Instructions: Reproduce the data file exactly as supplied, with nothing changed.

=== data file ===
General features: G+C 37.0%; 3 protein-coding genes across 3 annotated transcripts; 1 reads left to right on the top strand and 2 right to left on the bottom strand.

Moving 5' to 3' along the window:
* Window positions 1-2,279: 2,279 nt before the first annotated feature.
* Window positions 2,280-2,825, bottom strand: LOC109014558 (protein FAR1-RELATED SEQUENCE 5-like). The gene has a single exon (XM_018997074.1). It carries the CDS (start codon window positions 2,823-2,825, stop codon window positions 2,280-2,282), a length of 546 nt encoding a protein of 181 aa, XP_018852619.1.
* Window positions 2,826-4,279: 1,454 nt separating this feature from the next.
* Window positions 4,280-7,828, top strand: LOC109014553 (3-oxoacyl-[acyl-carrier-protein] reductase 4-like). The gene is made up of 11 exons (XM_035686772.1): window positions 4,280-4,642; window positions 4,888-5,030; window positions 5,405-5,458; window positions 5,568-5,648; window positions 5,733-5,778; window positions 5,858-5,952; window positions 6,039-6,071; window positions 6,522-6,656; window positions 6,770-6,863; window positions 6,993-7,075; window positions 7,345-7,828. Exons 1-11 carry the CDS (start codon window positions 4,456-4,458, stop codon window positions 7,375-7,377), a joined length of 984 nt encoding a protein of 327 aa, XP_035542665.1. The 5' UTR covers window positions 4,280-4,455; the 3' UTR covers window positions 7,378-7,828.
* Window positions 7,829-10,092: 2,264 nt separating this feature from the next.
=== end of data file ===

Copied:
General features: G+C 37.0%; 3 protein-coding genes across 3 annotated transcripts; 1 reads left to right on the top strand and 2 right to left on the bottom strand.

Moving 5' to 3' along the window:
* Window positions 1-2,279: 2,279 nt before the first annotated feature.
* Window positions 2,280-2,825, bottom strand: LOC109014558 (protein FAR1-RELATED SEQUENCE 5-like). The gene has a single exon (XM_018997074.1). It carries the CDS (start codon window positions 2,823-2,825, stop codon window positions 2,280-2,282), a length of 546 nt encoding a protein of 181 aa, XP_018852619.1.
* Window positions 2,826-4,279: 1,454 nt separating this feature from the next.
* Window positions 4,280-7,828, top strand: LOC109014553 (3-oxoacyl-[acyl-carrier-protein] reductase 4-like). The gene is made up of 11 exons (XM_035686772.1): window positions 4,280-4,642; window positions 4,888-5,030; window positions 5,405-5,458; window positions 5,568-5,648; window positions 5,733-5,778; window positions 5,858-5,952; window positions 6,039-6,071; window positions 6,522-6,656; window positions 6,770-6,863; window positions 6,993-7,075; window positions 7,345-7,828. Exons 1-11 carry the CDS (start codon window positions 4,456-4,458, stop codon window positions 7,375-7,377), a joined length of 984 nt encoding a protein of 327 aa, XP_035542665.1. The 5' UTR covers window positions 4,280-4,455; the 3' UTR covers window positions 7,378-7,828.
* Window positions 7,829-10,092: 2,264 nt separating this feature from the next.